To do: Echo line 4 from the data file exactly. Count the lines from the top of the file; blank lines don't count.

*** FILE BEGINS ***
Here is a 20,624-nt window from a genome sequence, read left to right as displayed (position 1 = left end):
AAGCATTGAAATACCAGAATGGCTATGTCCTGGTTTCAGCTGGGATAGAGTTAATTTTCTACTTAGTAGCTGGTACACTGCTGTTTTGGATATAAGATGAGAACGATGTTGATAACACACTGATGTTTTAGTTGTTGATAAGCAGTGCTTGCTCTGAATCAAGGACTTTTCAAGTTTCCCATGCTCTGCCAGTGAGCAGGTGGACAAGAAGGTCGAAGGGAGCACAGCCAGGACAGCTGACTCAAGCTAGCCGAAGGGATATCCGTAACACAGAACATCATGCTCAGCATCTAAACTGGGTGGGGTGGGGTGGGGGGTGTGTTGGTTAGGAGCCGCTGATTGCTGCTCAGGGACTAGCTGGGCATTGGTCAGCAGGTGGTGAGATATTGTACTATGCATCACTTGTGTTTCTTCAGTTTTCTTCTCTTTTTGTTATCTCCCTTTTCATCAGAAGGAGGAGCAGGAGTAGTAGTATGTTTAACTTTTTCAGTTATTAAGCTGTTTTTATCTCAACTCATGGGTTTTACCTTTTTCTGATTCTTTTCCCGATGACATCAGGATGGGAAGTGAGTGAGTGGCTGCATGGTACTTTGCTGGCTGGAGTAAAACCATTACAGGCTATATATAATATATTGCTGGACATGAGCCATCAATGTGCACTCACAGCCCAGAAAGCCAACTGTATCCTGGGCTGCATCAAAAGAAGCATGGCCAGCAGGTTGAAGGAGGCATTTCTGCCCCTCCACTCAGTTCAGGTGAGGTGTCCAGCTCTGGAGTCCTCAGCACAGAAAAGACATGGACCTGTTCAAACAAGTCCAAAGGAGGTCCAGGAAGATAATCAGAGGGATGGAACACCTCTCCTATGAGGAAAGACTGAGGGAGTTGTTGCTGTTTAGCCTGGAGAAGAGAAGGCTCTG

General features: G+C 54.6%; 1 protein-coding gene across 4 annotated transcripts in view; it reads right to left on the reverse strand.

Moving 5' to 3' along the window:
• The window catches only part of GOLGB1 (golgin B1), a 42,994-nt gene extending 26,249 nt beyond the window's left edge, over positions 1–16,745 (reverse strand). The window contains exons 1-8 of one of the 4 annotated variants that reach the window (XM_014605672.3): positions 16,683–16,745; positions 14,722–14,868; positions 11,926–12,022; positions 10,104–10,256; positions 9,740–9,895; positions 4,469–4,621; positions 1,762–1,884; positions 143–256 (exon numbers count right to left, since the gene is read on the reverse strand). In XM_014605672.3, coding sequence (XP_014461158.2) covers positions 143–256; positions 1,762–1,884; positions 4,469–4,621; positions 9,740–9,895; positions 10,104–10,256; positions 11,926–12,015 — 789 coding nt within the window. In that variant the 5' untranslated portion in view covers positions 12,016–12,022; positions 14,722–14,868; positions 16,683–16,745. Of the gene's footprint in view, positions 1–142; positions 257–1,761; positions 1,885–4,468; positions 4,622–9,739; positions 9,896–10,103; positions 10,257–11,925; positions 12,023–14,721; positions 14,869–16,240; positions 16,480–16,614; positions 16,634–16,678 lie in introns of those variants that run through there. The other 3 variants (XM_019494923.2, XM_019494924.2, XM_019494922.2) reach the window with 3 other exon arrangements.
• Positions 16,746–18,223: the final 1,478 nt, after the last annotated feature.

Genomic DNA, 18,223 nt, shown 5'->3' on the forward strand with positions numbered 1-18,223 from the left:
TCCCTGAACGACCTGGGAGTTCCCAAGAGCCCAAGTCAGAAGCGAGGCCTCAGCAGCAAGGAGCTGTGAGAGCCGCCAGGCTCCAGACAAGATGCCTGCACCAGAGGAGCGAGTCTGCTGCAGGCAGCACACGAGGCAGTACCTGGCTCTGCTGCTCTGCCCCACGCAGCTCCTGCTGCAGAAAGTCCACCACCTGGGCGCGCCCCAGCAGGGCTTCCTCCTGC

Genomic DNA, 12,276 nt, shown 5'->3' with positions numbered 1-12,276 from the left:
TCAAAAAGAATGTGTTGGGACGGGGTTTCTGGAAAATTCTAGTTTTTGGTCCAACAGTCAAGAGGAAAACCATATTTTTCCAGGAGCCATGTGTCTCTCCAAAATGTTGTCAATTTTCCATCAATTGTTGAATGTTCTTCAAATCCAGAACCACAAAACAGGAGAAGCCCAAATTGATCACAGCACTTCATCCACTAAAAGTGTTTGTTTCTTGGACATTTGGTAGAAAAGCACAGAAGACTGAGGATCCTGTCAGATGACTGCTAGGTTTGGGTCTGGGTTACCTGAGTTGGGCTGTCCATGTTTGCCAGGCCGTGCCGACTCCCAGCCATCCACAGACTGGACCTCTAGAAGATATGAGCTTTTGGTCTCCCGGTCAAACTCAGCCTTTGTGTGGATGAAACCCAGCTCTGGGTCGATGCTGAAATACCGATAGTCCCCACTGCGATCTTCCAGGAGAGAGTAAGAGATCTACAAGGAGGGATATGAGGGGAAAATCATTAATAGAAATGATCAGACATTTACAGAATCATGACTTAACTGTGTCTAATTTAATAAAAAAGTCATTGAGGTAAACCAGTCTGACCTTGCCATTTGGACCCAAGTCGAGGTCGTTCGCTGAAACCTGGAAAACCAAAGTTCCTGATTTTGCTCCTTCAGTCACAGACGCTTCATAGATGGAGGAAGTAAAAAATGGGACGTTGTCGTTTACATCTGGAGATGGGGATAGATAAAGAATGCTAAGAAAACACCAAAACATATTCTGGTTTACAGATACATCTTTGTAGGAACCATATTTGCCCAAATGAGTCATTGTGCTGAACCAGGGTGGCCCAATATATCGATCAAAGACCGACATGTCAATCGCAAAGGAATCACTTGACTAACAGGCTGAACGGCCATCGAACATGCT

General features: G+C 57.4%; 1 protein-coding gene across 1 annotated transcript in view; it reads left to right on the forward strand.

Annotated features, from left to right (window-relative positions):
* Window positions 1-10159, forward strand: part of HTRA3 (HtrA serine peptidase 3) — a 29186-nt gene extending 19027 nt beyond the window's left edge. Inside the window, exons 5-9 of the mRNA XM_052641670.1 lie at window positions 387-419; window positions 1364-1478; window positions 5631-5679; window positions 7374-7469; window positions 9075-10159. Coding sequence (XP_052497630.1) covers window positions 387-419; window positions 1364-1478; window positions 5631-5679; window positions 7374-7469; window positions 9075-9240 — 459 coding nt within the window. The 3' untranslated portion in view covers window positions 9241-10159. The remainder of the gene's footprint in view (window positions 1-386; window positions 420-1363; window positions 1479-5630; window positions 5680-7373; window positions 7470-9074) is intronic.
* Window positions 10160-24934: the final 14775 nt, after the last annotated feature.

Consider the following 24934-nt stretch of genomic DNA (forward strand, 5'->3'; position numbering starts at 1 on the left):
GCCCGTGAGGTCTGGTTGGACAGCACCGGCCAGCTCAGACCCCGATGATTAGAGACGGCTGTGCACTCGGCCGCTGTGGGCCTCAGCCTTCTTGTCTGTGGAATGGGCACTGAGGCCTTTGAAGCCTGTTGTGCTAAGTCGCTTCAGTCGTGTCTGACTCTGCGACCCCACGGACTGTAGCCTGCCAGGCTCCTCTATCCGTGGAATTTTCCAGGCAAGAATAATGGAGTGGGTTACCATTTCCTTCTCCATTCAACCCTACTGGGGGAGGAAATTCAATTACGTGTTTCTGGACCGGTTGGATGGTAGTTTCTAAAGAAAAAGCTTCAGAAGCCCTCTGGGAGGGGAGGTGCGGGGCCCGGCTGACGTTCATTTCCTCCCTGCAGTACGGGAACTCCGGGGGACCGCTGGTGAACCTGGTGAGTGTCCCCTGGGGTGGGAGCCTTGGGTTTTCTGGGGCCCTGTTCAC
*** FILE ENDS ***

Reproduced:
Moving 5' to 3' along the window: